Tuesday 7 January 2014

Day 536: Three Queens

Carol Ann Duffy's witty and feminist twist/take on the story of the three kings, with a touch of pantomime about it, as well as the personal:

Queen Herod - Carol Ann Duffy
Ice in the trees.
Three Queens at the Palace gates,
dressed in furs, accented;
their several sweating, panting beasts,
laden for a long, hard trek,
following the guide and boy to the stables;
courteous, confident; oh, and with gifts
for the King and Queen of here — Herod, me —
in exchange for sunken baths, curtained beds,
fruit, the best of meat and wine,
dancers, music, talk —
as it turned out to be,
with everyone fast asleep, save me,
those vivid three —
till bitter dawn.
They were wise. Older than I.
They knew what they knew.
Once drunken Herod's head went back,
they asked to see her,
fast asleep in her crib,
my little child.
Silver and gold,
the loose change of herself,
glowed in the soft bowl of her face.
Grace, said the tallest Queen.
Strength, said the Queen with the hennaed hands.
The black Queen
made a tiny starfish of my daughter's fist,
said Happiness; then stared at me,
Queen to Queen, with insolent lust.
Watch, they said, for a star in the East —
a new star
pierced through the night like a nail.
It means he's here, alive, new-born
Who? Him. The Husband. Hero. Hunk.
The Boy Next Door. The Paramour. The
Je t'adore.
The Marrying Kind. Adulterer. Bigamist.
The Wolf. The Rip. The Rake. The Rat.
The Heartbreaker. The Ladykiller. Mr Right
My baby stirred,
suckled the empty air for milk,
till I knelt
and the black Queen scooped out my breast,
the left, guiding it down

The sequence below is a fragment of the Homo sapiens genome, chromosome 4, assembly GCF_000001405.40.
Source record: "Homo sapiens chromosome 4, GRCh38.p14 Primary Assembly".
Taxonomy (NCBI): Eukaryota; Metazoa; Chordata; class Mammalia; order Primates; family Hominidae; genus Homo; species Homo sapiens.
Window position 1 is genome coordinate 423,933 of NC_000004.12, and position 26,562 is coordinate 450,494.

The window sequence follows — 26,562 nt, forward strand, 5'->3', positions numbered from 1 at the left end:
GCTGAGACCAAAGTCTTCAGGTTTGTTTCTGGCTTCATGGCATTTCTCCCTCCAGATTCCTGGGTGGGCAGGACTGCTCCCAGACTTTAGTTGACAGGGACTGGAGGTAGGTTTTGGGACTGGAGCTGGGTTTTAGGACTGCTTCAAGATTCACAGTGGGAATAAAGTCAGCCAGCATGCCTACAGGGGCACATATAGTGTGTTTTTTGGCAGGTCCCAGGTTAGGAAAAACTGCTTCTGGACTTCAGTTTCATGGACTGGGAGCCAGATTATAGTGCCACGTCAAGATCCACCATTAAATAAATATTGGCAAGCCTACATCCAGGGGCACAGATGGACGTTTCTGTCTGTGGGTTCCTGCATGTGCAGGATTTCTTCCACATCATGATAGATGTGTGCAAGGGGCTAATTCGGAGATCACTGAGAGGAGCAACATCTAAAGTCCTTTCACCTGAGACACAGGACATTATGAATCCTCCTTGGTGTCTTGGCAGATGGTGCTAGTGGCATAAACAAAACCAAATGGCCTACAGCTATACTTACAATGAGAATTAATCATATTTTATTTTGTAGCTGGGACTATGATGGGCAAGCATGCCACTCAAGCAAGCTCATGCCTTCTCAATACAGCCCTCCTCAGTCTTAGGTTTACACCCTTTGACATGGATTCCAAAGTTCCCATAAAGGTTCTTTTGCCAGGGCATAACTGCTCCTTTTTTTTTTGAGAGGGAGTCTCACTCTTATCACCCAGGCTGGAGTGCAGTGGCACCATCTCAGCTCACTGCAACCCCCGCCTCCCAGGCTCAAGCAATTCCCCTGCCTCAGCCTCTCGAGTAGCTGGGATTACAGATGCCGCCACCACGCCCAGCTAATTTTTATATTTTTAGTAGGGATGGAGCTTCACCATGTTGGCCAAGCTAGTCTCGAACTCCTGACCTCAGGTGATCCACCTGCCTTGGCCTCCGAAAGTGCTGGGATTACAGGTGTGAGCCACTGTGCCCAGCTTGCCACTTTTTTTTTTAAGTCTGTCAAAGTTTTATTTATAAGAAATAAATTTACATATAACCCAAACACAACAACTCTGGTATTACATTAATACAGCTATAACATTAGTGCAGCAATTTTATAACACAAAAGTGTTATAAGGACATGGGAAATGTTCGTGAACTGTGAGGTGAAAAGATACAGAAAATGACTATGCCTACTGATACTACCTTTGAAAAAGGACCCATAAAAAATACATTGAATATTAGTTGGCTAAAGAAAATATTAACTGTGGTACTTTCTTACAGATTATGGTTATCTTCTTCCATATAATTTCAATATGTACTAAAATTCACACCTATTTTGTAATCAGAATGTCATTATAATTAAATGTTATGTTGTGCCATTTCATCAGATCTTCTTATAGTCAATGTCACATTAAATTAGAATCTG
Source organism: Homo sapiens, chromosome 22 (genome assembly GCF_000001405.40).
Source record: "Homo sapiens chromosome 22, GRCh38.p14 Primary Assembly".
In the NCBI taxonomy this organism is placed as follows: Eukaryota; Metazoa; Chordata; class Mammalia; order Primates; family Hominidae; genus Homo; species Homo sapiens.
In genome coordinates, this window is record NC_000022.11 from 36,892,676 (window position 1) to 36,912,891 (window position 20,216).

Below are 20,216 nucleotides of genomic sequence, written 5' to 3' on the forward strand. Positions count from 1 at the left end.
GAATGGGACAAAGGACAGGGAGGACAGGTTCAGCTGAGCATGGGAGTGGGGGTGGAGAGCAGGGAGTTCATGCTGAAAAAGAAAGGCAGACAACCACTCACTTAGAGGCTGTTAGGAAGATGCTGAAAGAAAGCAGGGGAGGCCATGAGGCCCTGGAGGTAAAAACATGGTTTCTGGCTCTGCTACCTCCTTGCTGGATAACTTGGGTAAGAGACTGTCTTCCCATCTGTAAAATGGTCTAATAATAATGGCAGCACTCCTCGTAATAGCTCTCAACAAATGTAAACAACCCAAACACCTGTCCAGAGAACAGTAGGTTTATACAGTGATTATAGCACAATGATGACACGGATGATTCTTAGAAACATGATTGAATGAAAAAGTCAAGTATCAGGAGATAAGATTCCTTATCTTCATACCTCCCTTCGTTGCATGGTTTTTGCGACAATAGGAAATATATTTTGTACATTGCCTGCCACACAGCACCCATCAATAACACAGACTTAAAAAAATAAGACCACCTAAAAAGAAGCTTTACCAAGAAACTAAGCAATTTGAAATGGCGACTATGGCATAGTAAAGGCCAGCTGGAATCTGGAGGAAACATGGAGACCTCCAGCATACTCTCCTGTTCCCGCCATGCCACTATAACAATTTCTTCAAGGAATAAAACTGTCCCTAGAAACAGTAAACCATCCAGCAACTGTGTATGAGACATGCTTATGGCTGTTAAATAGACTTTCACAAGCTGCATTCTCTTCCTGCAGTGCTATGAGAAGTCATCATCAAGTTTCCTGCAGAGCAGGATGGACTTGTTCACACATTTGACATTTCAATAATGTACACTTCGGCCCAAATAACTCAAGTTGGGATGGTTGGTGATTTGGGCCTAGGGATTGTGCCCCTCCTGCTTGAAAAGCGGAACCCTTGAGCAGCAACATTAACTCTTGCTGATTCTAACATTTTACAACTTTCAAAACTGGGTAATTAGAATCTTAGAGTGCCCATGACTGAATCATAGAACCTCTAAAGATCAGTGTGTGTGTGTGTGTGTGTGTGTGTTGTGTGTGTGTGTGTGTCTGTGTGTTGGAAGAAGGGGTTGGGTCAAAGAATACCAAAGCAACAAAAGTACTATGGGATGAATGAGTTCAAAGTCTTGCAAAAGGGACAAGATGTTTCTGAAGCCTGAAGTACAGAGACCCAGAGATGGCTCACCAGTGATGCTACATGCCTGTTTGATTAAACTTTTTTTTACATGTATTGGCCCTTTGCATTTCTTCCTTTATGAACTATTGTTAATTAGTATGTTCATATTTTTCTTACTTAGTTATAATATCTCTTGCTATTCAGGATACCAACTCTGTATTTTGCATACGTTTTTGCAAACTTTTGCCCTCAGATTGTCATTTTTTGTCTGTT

to the infant's mouth.
No man, I swore,
will make her shed one tear.
A peacock screamed outside.
Afterwards, it seemed like a dream.
The pungent camels
kneeling in the snow,
the guide's rough shout
as he clapped his leather gloves,
hawked, spat, snatched
the smoky jug of mead
from the chittering maid —
she was twelve, thirteen.
I watched each turbaned Queen
rise like a god on the back of her beast.
And splayed that night
below Herod's fusty bulk,
I saw the fierce eyes of the black Queen
flash again, felt her urgent warnings scald
my ear. Watch for a star, a star.
It means he's here
Some swaggering lad to break her heart,
some wincing Prince to take her name away
and give a ring, a nothing, nowt in gold.
I sent for the Chief of Staff,
a mountain man
with a red scar, like a tick
to the mean stare of his eye.
Take men and horses,
knives, swords, cutlasses.
Ride East from here
and kill each mother's son.
Do it. Spare not one
The midnight hour. The chattering stars
shivered in a nervous sky.
Orion to the South
who knew the score, who'd seen,
not seen, then seen it all before;
the yapping Dog Star at his heels.
High up in the West
a studded, diamond W.
And then, as prophesied,
blatant, brazen, buoyant in the East —
and blue —
The Boyfriend's Star.
We do our best,
we Queens, we mothers,
mothers of Queens.
We wade through blood
for our sleeping girls.
We have daggers for eyes.
Behind our lullabies,
the hooves of terrible horses
thunder and drum.


  1. I don't think I've read this one before... I love Carol Ann Duffy so it's not surprising that I love this. I so admire when a writer can cast something in a whole new slant of light, and she always does that so beautifully. I also like the feminine twist - all of the important characters here are female, with Herod reduced to a mere 'fusty bulk'. Gorgeous poem, I loved :-)

    1. Yes Cheryl, this is from the collection 'The World's Wife' where she assumes in monologue form, all the female characters of history that didn't have a voice, and imaginary ones too. I love this poem too, it's funny, it's clever, it's beautifully written, it's tongue-in-cheek and it has a 'feminine' twist as you say, that's it exactly. Effective, to say the least! Thanks for your comment :)


I'd love to hear what you think! To leave a comment - comment as/sign in with your Google ID if you have one, or website or blog address, or if these don't apply, sign in as Anonymous, and leave your name if you like!